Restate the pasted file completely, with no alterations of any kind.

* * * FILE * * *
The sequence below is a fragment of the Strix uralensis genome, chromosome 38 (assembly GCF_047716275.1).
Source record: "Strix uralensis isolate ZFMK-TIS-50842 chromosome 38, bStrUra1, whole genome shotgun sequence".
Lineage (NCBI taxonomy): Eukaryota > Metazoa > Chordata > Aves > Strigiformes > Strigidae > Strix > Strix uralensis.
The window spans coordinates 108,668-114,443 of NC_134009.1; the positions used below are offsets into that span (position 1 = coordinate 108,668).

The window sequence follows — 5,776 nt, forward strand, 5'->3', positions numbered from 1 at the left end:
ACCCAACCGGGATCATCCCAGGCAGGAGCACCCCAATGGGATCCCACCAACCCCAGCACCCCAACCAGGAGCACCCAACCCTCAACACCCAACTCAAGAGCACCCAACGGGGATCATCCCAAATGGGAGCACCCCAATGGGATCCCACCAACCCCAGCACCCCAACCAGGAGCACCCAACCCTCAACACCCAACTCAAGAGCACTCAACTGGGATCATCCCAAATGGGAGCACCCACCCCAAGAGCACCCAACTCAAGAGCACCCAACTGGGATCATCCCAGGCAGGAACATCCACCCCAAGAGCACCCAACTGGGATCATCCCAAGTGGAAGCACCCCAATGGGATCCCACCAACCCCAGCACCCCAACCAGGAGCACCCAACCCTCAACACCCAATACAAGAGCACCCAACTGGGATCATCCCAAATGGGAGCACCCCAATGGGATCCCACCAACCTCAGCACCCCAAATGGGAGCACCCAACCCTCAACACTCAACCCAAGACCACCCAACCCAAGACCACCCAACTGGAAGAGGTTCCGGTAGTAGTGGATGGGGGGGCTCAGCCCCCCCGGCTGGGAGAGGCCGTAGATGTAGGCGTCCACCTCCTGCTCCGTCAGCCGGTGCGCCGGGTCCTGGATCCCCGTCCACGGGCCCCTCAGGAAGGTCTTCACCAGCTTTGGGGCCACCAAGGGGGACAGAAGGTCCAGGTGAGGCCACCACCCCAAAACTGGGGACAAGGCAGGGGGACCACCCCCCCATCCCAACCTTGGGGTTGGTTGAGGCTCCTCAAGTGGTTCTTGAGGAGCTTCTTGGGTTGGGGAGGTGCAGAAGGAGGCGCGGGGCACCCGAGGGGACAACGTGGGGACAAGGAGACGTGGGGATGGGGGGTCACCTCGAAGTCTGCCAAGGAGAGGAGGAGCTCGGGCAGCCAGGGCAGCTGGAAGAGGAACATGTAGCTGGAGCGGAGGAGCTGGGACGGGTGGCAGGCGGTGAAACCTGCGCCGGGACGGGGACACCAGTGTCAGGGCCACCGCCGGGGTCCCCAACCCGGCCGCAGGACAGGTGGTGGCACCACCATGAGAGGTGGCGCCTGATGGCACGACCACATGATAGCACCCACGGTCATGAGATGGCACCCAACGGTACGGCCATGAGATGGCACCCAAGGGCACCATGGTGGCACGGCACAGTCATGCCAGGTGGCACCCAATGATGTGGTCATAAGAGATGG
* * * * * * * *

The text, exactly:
The sequence below is a fragment of the Strix uralensis genome, chromosome 38 (assembly GCF_047716275.1).
Source record: "Strix uralensis isolate ZFMK-TIS-50842 chromosome 38, bStrUra1, whole genome shotgun sequence".
Lineage (NCBI taxonomy): Eukaryota > Metazoa > Chordata > Aves > Strigiformes > Strigidae > Strix > Strix uralensis.
The window spans coordinates 108,668-114,443 of NC_134009.1; the positions used below are offsets into that span (position 1 = coordinate 108,668).

The window sequence follows — 5,776 nt, forward strand, 5'->3', positions numbered from 1 at the left end:
ACCCAACCGGGATCATCCCAGGCAGGAGCACCCCAATGGGATCCCACCAACCCCAGCACCCCAACCAGGAGCACCCAACCCTCAACACCCAACTCAAGAGCACCCAACGGGGATCATCCCAAATGGGAGCACCCCAATGGGATCCCACCAACCCCAGCACCCCAACCAGGAGCACCCAACCCTCAACACCCAACTCAAGAGCACTCAACTGGGATCATCCCAAATGGGAGCACCCACCCCAAGAGCACCCAACTCAAGAGCACCCAACTGGGATCATCCCAGGCAGGAACATCCACCCCAAGAGCACCCAACTGGGATCATCCCAAGTGGAAGCACCCCAATGGGATCCCACCAACCCCAGCACCCCAACCAGGAGCACCCAACCCTCAACACCCAATACAAGAGCACCCAACTGGGATCATCCCAAATGGGAGCACCCCAATGGGATCCCACCAACCTCAGCACCCCAAATGGGAGCACCCAACCCTCAACACTCAACCCAAGACCACCCAACCCAAGACCACCCAACTGGAAGAGGTTCCGGTAGTAGTGGATGGGGGGGCTCAGCCCCCCCGGCTGGGAGAGGCCGTAGATGTAGGCGTCCACCTCCTGCTCCGTCAGCCGGTGCGCCGGGTCCTGGATCCCCGTCCACGGGCCCCTCAGGAAGGTCTTCACCAGCTTTGGGGCCACCAAGGGGGACAGAAGGTCCAGGTGAGGCCACCACCCCAAAACTGGGGACAAGGCAGGGGGACCACCCCCCCATCCCAACCTTGGGGTTGGTTGAGGCTCCTCAAGTGGTTCTTGAGGAGCTTCTTGGGTTGGGGAGGTGCAGAAGGAGGCGCGGGGCACCCGAGGGGACAACGTGGGGACAAGGAGACGTGGGGATGGGGGGTCACCTCGAAGTCTGCCAAGGAGAGGAGGAGCTCGGGCAGCCAGGGCAGCTGGAAGAGGAACATGTAGCTGGAGCGGAGGAGCTGGGACGGGTGGCAGGCGGTGAAACCTGCGCCGGGACGGGGACACCAGTGTCAGGGCCACCGCCGGGGTCCCCAACCCGGCCGCAGGACAGGTGGTGGCACCACCATGAGAGGTGGCGCCTGATGGCACGACCACATGATAGCACCCACGGTCATGAGATGGCACCCAACGGTACGGCCATGAGATGGCACCCAAGGGCACCATGGTGGCACGGCACAGTCATGCCAGGTGGCACCCAATGATGTGGTCATAAGAGATGG